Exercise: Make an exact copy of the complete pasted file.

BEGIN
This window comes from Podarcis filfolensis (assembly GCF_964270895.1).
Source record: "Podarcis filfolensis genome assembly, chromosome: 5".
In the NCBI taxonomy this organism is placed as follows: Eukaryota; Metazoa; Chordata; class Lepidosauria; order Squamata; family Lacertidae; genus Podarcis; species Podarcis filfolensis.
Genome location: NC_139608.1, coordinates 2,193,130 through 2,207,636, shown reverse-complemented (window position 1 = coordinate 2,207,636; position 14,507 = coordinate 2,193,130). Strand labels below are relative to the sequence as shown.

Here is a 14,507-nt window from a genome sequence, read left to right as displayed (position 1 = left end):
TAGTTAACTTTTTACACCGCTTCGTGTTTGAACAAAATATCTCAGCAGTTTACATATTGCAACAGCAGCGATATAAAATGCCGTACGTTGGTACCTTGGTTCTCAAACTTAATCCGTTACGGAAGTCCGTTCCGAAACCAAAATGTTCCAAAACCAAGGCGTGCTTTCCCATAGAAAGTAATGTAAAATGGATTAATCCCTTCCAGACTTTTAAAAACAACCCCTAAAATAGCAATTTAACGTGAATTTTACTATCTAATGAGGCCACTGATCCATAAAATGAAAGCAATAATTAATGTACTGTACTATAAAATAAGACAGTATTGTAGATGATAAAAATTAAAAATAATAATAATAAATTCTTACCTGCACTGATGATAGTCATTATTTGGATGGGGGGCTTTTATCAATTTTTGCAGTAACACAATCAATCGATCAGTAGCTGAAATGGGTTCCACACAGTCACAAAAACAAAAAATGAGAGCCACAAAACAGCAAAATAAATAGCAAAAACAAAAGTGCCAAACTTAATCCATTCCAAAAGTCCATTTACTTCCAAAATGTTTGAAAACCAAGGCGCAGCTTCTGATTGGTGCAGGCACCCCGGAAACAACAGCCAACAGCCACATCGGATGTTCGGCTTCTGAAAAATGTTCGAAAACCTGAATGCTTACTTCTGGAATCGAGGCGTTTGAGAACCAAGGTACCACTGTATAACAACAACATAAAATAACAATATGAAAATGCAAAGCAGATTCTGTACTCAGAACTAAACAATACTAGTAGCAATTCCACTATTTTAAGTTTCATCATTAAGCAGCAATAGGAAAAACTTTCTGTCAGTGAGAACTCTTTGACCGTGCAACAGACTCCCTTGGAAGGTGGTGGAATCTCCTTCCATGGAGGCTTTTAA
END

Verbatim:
This window comes from Podarcis filfolensis (assembly GCF_964270895.1).
Source record: "Podarcis filfolensis genome assembly, chromosome: 5".
In the NCBI taxonomy this organism is placed as follows: Eukaryota; Metazoa; Chordata; class Lepidosauria; order Squamata; family Lacertidae; genus Podarcis; species Podarcis filfolensis.
Genome location: NC_139608.1, coordinates 2,193,130 through 2,207,636, shown reverse-complemented (window position 1 = coordinate 2,207,636; position 14,507 = coordinate 2,193,130). Strand labels below are relative to the sequence as shown.

Here is a 14,507-nt window from a genome sequence, read left to right as displayed (position 1 = left end):
TAGTTAACTTTTTACACCGCTTCGTGTTTGAACAAAATATCTCAGCAGTTTACATATTGCAACAGCAGCGATATAAAATGCCGTACGTTGGTACCTTGGTTCTCAAACTTAATCCGTTACGGAAGTCCGTTCCGAAACCAAAATGTTCCAAAACCAAGGCGTGCTTTCCCATAGAAAGTAATGTAAAATGGATTAATCCCTTCCAGACTTTTAAAAACAACCCCTAAAATAGCAATTTAACGTGAATTTTACTATCTAATGAGGCCACTGATCCATAAAATGAAAGCAATAATTAATGTACTGTACTATAAAATAAGACAGTATTGTAGATGATAAAAATTAAAAATAATAATAATAAATTCTTACCTGCACTGATGATAGTCATTATTTGGATGGGGGGCTTTTATCAATTTTTGCAGTAACACAATCAATCGATCAGTAGCTGAAATGGGTTCCACACAGTCACAAAAACAAAAAATGAGAGCCACAAAACAGCAAAATAAATAGCAAAAACAAAAGTGCCAAACTTAATCCATTCCAAAAGTCCATTTACTTCCAAAATGTTTGAAAACCAAGGCGCAGCTTCTGATTGGTGCAGGCACCCCGGAAACAACAGCCAACAGCCACATCGGATGTTCGGCTTCTGAAAAATGTTCGAAAACCTGAATGCTTACTTCTGGAATCGAGGCGTTTGAGAACCAAGGTACCACTGTATAACAACAACATAAAATAACAATATGAAAATGCAAAGCAGATTCTGTACTCAGAACTAAACAATACTAGTAGCAATTCCACTATTTTAAGTTTCATCATTAAGCAGCAATAGGAAAAACTTTCTGTCAGTGAGAACTCTTTGACCGTGCAACAGACTCCCTTGGAAGGTGGTGGAATCTCCTTCCATGGAGGCTTTTAA